A New Zealand woman whose son died in a Japanese psychiatric hospital after being strapped to a bed for more than a week has presented an open letter to Prime Minister Shinzō Abe asking for an end to the practice.
English teacher Kelly Savage, 27, who was bi-polar, died in May last year from a suspected blood clot after spending 10 days bound by his hands, feet and abdomen at Yamato Hospital in Kanagawa Prefecture, following a manic episode.
Another man died in similar circumstances about six months later.
Mr Savage's mother, Martha Savage, a professor of geophysics at Victoria University, said the letter - signed by 31 leading psychiatrists from around the world - called for the Health Ministry to convene an international panel to help it determine the best way to minimise restraints.
An international review was necessary because internal investigations could "easily be biased or be perceived as biased", she said.
Furthermore, various investigations into the problem in Japan have become mired in bureaucracy.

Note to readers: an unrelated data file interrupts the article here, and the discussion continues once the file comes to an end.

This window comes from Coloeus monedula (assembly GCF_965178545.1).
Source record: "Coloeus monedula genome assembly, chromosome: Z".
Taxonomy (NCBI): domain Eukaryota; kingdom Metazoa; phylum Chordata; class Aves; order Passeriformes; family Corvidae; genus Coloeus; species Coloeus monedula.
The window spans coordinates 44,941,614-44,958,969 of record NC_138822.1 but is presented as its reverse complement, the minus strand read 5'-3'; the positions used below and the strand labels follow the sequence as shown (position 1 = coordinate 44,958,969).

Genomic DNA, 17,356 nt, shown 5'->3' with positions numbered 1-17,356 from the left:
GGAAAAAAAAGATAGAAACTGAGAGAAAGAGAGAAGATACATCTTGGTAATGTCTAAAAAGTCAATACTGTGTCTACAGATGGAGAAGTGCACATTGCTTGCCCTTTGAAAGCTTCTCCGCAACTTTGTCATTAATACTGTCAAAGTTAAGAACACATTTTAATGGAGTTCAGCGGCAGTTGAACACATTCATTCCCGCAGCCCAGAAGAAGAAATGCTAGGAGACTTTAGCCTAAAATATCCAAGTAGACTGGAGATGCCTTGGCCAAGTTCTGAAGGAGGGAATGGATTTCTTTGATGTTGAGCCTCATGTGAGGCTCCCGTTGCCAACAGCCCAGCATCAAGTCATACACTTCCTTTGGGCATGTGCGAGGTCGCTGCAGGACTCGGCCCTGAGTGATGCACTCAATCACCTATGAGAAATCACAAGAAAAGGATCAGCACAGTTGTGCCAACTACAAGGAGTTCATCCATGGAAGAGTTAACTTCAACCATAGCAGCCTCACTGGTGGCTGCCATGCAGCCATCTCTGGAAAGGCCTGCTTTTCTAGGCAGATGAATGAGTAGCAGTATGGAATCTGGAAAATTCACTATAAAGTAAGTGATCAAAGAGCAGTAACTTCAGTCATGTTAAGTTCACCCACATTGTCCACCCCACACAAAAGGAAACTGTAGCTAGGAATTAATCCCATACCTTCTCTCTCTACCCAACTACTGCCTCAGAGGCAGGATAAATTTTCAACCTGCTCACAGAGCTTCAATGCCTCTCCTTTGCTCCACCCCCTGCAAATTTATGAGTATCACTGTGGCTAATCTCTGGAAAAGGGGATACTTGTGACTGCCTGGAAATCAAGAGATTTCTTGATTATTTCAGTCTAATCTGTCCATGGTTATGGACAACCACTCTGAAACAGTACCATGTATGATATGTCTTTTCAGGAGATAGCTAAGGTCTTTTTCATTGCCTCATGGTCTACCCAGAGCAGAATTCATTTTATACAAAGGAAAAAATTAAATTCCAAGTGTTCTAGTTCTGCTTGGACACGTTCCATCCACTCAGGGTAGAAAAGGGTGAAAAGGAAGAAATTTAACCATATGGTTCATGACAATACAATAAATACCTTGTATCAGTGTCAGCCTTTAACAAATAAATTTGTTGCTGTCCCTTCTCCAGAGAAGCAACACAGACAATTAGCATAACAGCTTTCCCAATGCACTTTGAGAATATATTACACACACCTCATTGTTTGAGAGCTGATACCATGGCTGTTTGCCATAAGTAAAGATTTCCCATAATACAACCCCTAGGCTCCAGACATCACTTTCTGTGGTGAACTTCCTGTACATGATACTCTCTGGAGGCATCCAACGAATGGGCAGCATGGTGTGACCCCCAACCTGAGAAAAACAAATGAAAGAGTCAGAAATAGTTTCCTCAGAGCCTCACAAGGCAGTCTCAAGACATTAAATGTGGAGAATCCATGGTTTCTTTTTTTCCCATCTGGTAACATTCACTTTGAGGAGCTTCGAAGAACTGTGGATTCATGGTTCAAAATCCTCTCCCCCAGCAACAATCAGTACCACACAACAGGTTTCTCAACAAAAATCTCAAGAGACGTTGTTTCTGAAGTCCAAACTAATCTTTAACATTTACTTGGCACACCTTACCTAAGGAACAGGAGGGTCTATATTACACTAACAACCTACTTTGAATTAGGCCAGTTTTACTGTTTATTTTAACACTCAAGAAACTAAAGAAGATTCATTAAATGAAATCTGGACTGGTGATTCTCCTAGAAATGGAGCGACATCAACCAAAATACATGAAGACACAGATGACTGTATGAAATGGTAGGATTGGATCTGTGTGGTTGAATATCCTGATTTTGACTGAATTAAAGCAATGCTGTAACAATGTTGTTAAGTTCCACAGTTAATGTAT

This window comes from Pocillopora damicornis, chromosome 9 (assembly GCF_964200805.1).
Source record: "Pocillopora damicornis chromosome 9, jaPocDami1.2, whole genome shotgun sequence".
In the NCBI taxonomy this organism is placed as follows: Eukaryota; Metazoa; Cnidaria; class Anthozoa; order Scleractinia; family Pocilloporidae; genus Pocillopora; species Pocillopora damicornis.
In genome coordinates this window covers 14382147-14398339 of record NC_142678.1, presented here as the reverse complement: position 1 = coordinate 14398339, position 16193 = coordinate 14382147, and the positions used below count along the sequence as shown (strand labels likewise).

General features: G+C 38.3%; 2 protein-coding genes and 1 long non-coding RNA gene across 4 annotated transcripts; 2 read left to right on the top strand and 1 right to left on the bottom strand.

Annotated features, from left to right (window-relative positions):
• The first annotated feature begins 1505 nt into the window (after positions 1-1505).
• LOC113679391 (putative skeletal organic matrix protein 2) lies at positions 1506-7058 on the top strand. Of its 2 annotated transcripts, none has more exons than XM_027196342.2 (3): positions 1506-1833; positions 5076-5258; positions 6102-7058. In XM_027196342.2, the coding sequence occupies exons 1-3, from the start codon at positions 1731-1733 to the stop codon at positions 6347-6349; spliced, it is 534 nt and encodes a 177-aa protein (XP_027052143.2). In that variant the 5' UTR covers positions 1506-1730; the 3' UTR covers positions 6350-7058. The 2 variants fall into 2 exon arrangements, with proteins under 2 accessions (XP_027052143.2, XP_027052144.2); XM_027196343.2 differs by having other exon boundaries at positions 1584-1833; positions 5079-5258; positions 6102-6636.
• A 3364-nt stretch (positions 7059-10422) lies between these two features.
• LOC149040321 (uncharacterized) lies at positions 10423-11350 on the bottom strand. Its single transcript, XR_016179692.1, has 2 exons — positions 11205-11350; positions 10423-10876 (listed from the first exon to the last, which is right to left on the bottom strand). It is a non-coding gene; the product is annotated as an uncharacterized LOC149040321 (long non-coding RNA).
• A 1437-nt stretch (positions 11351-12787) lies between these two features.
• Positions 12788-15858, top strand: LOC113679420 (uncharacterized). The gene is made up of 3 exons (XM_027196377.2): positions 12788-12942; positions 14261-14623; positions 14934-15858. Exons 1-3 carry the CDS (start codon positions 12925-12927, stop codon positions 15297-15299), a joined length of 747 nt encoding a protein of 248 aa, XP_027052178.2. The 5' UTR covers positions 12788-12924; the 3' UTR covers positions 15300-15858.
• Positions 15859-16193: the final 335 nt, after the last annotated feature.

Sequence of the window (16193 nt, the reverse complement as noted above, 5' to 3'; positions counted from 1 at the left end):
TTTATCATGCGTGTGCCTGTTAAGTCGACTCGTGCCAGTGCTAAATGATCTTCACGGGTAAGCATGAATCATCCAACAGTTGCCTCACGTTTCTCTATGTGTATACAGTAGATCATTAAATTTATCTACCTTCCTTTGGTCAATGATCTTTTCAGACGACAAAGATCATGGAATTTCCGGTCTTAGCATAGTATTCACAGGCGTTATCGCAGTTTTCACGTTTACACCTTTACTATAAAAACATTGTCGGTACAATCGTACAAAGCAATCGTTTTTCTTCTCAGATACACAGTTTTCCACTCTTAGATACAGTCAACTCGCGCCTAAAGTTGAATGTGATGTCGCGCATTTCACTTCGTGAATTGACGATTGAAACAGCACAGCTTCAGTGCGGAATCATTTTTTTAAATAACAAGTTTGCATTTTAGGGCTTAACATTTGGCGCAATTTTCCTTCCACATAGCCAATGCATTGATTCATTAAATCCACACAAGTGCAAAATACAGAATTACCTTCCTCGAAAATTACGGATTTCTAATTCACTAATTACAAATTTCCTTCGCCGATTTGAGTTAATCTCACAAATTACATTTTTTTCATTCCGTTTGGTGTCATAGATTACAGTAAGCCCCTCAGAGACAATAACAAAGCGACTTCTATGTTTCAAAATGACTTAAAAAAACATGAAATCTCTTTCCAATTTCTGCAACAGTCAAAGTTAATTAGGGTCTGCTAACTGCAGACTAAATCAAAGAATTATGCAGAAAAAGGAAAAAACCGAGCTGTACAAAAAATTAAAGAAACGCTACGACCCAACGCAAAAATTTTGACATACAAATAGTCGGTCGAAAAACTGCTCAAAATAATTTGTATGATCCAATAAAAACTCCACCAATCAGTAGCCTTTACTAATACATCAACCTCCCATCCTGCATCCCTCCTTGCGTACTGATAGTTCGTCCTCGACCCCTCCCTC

"The reason we asked overseas psychiatrists for their support is that we have received no response to previous requests for a comprehensive review of restraints in Japan, despite a promise to do so made by the Minister of Health more than a year ago."
Six months ago, on the anniversary of her son's death, Dr Savage delivered a petition signed by more than 8000 people calling for a review of the use of physical restraints.
The Japanese Ministry of Health-initiated Restraints Study Group was then supposed to report on the incidence of restraints by the end of March but failed to meet this deadline.
The committee has since had new members appointed and is now due to report back next March.
Dr Savage said she was sceptical it would come to any meaningful conclusion because psychiatric hospitals were "resistant" to change.
Hospital authorities maintained it was necessary to keep patients drugged and restrained and in isolation for years in some cases for their own protection or to protect the public.
Dr Savage said this also allowed them to maintain very low staff ratios, like one nurse to look after 48 patients.
"Right now they keep patients a very long time. And if they treated them better, they wouldn't keep them as long, and they would lose money. So that's one of the problems, and they're not very happy about it."
The stigma around mental illness in Japan had allowed such treatment to continue, she said.
Her family's openness has encouraged others to speak out, and at least three patients or their families have now brought lawsuits against hospitals for the improper use of restraints.
"It wasn't so much of a stigma for us, because we felt it wasn't his fault, it was the hospital's fault what happened."